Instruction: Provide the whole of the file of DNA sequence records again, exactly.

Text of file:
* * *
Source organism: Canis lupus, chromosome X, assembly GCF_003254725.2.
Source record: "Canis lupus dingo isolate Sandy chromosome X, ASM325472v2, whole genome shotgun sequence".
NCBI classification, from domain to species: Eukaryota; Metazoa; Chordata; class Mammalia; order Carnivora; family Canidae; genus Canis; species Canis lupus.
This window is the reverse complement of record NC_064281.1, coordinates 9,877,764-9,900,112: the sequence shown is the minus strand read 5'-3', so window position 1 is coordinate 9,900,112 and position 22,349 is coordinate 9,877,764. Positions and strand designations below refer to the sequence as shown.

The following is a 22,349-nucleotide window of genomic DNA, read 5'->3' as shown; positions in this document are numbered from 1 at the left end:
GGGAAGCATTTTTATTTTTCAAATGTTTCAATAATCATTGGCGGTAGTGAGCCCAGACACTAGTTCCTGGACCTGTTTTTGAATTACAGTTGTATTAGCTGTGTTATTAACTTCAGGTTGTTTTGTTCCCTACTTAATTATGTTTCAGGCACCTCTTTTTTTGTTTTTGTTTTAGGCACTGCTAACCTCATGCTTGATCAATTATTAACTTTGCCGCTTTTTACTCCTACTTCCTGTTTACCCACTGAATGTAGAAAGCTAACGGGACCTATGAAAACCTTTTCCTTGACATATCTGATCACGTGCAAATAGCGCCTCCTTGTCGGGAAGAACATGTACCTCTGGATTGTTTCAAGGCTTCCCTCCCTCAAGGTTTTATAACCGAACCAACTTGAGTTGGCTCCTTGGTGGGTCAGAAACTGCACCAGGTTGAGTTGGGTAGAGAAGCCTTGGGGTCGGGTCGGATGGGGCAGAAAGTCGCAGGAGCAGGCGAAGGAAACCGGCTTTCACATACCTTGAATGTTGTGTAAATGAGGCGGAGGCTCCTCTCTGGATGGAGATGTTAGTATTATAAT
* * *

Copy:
Source organism: Canis lupus, chromosome X, assembly GCF_003254725.2.
Source record: "Canis lupus dingo isolate Sandy chromosome X, ASM325472v2, whole genome shotgun sequence".
NCBI classification, from domain to species: Eukaryota; Metazoa; Chordata; class Mammalia; order Carnivora; family Canidae; genus Canis; species Canis lupus.
This window is the reverse complement of record NC_064281.1, coordinates 9,877,764-9,900,112: the sequence shown is the minus strand read 5'-3', so window position 1 is coordinate 9,900,112 and position 22,349 is coordinate 9,877,764. Positions and strand designations below refer to the sequence as shown.

The following is a 22,349-nucleotide window of genomic DNA, read 5'->3' as shown; positions in this document are numbered from 1 at the left end:
GGGAAGCATTTTTATTTTTCAAATGTTTCAATAATCATTGGCGGTAGTGAGCCCAGACACTAGTTCCTGGACCTGTTTTTGAATTACAGTTGTATTAGCTGTGTTATTAACTTCAGGTTGTTTTGTTCCCTACTTAATTATGTTTCAGGCACCTCTTTTTTTGTTTTTGTTTTAGGCACTGCTAACCTCATGCTTGATCAATTATTAACTTTGCCGCTTTTTACTCCTACTTCCTGTTTACCCACTGAATGTAGAAAGCTAACGGGACCTATGAAAACCTTTTCCTTGACATATCTGATCACGTGCAAATAGCGCCTCCTTGTCGGGAAGAACATGTACCTCTGGATTGTTTCAAGGCTTCCCTCCCTCAAGGTTTTATAACCGAACCAACTTGAGTTGGCTCCTTGGTGGGTCAGAAACTGCACCAGGTTGAGTTGGGTAGAGAAGCCTTGGGGTCGGGTCGGATGGGGCAGAAAGTCGCAGGAGCAGGCGAAGGAAACCGGCTTTCACATACCTTGAATGTTGTGTAAATGAGGCGGAGGCTCCTCTCTGGATGGAGATGTTAGTATTATAAT